Outside the walls of the workhouse

Outside the walls of the workhouse

During the Great Famine, a soup kitchen was also opened in the town to cater for the poor. Operated by Lord Ranfurly, in January 1847 it was inundated with applicants. By spring, an estimated 350 families were attending the soup kitchen on a weekly basis. The obvious hunger which prevailed could be seen in the reports of the time:

‘We have been informed that a spirit has been already manifested in this neighbourhood…yesterday a large body of poor people threatened an attack on the mills of Mr Barcroft, near Dungannon. They also manifested a disposition not only to attack other mills in the neighbourhood, but to come into town and ransack the shops. The police have been called to interfere, and protect the property at risk.

The Sick and Indignant Room Keepers Society which had catered to the poor in years of previous distress, was reinstated and done much to relieve poverty in the locality.

In March 1847 the Dungannon relief committee wrote to the Relief Commissioners in Dublin Castle noting that ‘there is a rapidly increasing level of distress in the parish’ and called for help to alleviate it. The help might not always have been forthcoming and it is little wonder that so many people sought sanctuary within the walls of Dungannon workhouse.  A later account recalled how during these times ‘famine victims were found dead in the gutters of Scotch Street, Dungannon’.

Almost 1,700 people were being fed through outdoor relief in Dungannon, consisting of 818 families when hunger peaked in April 1847.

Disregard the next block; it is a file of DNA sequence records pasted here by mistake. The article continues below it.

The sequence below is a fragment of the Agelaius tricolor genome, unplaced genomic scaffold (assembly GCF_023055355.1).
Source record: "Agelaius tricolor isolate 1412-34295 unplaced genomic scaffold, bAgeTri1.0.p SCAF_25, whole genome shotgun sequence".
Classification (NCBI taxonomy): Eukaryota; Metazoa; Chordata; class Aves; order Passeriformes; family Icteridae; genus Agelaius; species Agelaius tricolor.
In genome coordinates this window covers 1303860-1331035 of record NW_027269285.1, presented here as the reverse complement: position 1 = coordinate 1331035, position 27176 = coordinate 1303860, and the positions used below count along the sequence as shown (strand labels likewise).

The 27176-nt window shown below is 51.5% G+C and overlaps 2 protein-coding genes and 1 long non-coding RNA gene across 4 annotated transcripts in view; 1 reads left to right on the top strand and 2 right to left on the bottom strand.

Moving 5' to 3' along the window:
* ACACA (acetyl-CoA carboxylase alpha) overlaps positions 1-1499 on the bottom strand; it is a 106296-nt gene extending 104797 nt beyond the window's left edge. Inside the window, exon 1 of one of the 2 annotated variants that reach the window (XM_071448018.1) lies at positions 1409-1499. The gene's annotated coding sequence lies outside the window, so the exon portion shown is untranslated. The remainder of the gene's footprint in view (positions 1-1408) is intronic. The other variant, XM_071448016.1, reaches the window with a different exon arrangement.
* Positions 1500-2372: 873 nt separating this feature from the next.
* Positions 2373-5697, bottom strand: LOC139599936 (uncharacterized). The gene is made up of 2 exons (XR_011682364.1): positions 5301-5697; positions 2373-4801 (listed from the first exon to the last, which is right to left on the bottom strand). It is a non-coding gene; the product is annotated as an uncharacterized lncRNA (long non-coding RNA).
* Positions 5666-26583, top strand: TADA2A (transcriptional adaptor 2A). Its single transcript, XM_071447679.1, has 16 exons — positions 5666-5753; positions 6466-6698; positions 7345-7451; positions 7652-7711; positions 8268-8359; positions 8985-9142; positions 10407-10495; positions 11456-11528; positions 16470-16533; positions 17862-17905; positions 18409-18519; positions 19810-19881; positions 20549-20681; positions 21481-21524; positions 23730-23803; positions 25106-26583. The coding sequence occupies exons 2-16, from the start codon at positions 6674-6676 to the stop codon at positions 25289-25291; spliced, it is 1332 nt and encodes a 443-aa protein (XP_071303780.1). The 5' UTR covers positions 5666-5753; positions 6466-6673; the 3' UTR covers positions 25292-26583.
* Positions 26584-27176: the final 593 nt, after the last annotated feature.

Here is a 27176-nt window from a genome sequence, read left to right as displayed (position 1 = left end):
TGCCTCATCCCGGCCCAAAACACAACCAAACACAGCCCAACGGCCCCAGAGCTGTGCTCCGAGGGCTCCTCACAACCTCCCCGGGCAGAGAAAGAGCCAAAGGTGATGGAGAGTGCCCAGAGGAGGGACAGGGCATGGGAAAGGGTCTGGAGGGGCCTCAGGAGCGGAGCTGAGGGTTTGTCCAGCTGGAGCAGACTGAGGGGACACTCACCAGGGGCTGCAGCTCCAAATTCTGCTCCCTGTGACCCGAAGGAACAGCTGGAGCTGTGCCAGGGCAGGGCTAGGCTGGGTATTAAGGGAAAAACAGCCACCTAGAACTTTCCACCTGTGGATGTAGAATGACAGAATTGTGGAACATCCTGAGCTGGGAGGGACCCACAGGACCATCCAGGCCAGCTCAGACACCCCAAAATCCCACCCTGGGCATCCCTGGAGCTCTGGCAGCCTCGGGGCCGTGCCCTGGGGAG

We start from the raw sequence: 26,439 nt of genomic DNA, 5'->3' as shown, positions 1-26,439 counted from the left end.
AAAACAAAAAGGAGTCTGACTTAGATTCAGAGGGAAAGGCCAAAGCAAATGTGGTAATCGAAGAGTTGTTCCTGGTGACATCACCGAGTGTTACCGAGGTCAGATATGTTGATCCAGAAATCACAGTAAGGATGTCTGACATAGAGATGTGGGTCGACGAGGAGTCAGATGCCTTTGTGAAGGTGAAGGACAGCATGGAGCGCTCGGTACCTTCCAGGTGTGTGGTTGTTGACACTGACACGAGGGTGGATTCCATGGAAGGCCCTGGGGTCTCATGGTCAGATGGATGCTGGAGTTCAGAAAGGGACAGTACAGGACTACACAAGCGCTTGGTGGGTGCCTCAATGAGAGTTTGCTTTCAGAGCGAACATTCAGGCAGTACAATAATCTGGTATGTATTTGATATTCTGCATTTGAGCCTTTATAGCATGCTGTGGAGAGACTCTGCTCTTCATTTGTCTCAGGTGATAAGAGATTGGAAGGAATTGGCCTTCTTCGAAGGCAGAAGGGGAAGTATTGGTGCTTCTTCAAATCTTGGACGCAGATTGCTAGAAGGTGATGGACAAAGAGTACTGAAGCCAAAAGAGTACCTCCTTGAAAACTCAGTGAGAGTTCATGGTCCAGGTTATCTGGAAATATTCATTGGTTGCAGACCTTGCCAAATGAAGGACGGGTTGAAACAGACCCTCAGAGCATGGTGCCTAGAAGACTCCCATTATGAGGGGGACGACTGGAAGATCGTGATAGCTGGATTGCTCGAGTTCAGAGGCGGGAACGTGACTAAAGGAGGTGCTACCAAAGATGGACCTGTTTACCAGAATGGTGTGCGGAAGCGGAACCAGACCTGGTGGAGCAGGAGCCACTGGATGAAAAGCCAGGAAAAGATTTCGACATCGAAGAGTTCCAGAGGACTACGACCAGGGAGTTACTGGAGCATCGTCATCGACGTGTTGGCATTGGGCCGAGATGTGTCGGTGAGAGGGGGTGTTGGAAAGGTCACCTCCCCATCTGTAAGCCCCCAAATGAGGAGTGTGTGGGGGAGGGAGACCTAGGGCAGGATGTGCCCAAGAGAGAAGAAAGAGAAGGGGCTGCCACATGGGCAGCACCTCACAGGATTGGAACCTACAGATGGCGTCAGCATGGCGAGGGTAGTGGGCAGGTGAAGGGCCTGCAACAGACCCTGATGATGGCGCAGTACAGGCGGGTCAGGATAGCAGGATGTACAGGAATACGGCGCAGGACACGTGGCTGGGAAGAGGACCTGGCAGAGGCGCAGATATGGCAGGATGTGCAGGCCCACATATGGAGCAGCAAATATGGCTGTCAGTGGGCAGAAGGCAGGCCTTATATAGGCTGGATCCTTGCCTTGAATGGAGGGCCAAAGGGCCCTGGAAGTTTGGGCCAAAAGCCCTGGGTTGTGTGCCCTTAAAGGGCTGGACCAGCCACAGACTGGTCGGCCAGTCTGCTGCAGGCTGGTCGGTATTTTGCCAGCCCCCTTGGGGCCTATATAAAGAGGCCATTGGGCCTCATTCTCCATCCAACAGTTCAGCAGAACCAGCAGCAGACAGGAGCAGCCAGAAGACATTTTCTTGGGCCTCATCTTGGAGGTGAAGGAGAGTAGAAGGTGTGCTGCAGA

Among those who laboured for the poor of Dungannon Poor Law Union during the Great Famine was Rev John Montague, Parish Priest of Dungannon who died in June 1848. His eulogy included the following tribute:

During the present distress his sympathies for the suffering poor cost him his sacrifices of more than one kind. Daily he spent hours in attendance at relief committees and in aiding to carry out the arrangements adopted for mitigating the privatizations of the distressed there were a few days that he would not add considerable sums to his former and for his means very large subscriptions to enable some wretched creatures to obtain a portion of the food distributed at soup kitchens around which were to be seen, frequent times, groups of persons visibly suffering from hunger but unable to find the might required by the committee to be paid for each ones to all be relieved. Such a spectacle was too affecting not to touch a hard like his so deeply alive to the nobler emotions of our nation.